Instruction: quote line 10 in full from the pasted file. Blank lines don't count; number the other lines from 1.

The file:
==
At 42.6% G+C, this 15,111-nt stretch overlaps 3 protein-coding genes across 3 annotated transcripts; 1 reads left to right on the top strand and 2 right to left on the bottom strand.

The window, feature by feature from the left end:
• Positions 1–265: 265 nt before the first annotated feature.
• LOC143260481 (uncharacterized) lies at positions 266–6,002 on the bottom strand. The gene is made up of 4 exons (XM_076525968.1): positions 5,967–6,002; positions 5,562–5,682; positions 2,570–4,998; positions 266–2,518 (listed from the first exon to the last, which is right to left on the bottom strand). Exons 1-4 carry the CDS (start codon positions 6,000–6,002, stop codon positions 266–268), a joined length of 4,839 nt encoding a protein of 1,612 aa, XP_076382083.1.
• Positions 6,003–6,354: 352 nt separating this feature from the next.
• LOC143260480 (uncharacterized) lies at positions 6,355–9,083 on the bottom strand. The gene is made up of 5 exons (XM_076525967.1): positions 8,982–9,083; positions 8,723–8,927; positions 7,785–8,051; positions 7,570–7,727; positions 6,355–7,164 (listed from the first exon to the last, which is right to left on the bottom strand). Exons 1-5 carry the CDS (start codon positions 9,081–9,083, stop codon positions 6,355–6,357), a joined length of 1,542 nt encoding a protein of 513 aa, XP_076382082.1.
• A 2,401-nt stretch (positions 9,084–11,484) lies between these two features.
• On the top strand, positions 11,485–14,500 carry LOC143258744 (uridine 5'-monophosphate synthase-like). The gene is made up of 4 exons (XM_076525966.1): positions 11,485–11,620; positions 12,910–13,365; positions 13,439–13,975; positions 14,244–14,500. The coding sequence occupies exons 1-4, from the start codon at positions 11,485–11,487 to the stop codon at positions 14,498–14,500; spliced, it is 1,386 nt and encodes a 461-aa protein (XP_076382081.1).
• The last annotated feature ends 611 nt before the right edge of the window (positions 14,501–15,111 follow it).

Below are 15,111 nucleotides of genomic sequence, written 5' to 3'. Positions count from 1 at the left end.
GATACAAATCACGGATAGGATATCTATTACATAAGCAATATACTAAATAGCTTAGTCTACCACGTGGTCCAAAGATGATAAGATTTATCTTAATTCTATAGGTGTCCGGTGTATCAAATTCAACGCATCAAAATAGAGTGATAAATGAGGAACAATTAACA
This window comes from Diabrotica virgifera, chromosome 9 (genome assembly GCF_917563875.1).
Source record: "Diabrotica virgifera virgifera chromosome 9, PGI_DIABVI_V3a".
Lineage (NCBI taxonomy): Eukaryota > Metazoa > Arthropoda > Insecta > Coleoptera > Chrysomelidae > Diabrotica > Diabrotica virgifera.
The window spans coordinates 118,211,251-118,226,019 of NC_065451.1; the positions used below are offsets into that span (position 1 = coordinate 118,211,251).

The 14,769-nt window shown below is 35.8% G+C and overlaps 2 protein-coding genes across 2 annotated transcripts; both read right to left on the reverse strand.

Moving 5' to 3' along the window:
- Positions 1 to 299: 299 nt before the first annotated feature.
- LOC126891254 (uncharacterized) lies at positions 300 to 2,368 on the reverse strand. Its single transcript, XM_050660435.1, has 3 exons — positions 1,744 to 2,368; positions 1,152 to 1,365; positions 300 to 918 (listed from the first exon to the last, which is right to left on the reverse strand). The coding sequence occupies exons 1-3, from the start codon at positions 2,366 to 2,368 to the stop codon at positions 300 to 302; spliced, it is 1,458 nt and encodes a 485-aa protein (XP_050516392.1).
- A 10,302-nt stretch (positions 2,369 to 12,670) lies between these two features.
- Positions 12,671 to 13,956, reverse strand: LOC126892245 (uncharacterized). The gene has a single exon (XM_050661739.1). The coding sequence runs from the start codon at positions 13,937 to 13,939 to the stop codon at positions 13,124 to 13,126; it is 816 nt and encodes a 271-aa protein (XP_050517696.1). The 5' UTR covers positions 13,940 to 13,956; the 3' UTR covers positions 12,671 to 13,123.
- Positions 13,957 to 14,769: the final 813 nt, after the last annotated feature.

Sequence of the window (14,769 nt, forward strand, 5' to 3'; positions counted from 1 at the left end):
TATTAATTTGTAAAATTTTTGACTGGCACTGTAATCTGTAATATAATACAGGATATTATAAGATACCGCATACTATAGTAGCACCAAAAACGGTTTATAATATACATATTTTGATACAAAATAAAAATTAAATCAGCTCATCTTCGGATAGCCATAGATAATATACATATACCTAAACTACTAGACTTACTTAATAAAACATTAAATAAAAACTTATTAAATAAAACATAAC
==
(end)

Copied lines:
Below are 15,111 nucleotides of genomic sequence, written 5' to 3'. Positions count from 1 at the left end.